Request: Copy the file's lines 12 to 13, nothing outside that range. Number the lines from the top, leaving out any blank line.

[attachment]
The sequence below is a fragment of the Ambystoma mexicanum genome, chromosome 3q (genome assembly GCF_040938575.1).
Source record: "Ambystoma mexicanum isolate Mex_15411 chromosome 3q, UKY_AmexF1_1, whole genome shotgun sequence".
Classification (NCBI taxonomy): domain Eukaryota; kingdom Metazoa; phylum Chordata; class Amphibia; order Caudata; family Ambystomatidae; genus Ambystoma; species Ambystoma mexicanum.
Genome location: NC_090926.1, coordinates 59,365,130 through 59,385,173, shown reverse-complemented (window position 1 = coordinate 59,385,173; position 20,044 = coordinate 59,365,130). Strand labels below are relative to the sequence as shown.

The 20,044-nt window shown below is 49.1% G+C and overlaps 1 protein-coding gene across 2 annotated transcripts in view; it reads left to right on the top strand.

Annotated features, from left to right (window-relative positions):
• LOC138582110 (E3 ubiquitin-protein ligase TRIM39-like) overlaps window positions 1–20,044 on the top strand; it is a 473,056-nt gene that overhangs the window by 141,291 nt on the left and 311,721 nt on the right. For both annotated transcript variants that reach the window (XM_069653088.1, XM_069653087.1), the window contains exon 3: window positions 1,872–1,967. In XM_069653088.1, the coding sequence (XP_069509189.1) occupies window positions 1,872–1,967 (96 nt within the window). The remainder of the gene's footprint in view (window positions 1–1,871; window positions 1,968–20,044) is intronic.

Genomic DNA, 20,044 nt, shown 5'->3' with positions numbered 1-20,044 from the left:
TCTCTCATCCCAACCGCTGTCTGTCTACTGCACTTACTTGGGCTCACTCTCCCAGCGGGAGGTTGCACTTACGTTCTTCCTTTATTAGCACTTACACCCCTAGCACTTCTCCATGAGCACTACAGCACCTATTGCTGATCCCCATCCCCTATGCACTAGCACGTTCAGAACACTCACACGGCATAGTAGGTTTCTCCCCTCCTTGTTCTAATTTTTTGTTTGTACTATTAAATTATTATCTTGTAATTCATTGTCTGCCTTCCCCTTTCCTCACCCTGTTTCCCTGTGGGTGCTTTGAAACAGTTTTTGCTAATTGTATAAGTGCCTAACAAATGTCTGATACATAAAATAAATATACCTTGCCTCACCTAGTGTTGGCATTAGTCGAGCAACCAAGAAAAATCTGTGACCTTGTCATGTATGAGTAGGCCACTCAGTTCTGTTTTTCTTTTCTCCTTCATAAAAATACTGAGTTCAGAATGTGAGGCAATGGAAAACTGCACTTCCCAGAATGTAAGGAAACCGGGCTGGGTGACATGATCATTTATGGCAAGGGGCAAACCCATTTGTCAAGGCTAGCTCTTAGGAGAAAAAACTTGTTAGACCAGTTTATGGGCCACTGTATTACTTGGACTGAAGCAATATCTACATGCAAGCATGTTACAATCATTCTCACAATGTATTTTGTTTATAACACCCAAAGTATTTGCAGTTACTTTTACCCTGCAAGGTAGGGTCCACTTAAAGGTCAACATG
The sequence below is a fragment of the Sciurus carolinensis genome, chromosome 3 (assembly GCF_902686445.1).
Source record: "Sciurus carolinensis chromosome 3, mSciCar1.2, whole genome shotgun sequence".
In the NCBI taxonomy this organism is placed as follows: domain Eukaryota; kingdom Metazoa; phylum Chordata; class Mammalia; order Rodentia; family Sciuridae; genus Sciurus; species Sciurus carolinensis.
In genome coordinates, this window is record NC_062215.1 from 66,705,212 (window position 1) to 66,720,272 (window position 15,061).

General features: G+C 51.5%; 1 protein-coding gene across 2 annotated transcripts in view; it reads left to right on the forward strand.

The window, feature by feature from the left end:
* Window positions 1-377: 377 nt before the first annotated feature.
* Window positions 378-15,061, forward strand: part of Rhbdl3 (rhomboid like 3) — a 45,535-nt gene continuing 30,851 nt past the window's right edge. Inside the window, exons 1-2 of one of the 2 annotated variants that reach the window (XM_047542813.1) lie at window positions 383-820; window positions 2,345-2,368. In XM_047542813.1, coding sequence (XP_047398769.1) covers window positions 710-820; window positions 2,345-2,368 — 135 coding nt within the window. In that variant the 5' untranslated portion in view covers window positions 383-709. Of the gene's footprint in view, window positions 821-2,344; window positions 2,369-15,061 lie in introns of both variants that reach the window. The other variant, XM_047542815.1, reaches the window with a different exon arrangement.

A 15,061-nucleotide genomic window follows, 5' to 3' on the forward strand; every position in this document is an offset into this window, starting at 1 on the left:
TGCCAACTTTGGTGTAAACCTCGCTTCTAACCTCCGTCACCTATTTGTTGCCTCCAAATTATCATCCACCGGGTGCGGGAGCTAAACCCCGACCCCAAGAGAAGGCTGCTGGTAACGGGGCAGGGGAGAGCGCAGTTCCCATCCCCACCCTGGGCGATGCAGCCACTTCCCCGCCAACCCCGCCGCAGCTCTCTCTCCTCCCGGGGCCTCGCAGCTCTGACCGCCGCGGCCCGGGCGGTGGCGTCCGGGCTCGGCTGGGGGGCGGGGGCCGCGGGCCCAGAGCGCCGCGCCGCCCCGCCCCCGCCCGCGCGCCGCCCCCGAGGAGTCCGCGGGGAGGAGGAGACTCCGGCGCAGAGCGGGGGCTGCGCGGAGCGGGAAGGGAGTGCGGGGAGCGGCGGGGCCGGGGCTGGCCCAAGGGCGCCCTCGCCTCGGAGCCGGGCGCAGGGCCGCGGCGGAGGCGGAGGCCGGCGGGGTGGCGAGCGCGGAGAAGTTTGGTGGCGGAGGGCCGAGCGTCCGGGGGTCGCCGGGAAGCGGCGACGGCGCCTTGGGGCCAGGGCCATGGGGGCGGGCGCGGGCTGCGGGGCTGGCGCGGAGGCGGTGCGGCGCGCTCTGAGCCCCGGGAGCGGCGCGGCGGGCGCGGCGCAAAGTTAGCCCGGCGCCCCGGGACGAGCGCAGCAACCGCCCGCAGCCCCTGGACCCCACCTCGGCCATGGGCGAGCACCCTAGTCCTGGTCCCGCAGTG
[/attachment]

In the NCBI taxonomy this organism is placed as follows: domain Eukaryota; kingdom Metazoa; phylum Chordata; class Mammalia; order Rodentia; family Sciuridae; genus Sciurus; species Sciurus carolinensis.
In genome coordinates, this window is record NC_062215.1 from 66,705,212 (window position 1) to 66,720,272 (window position 15,061).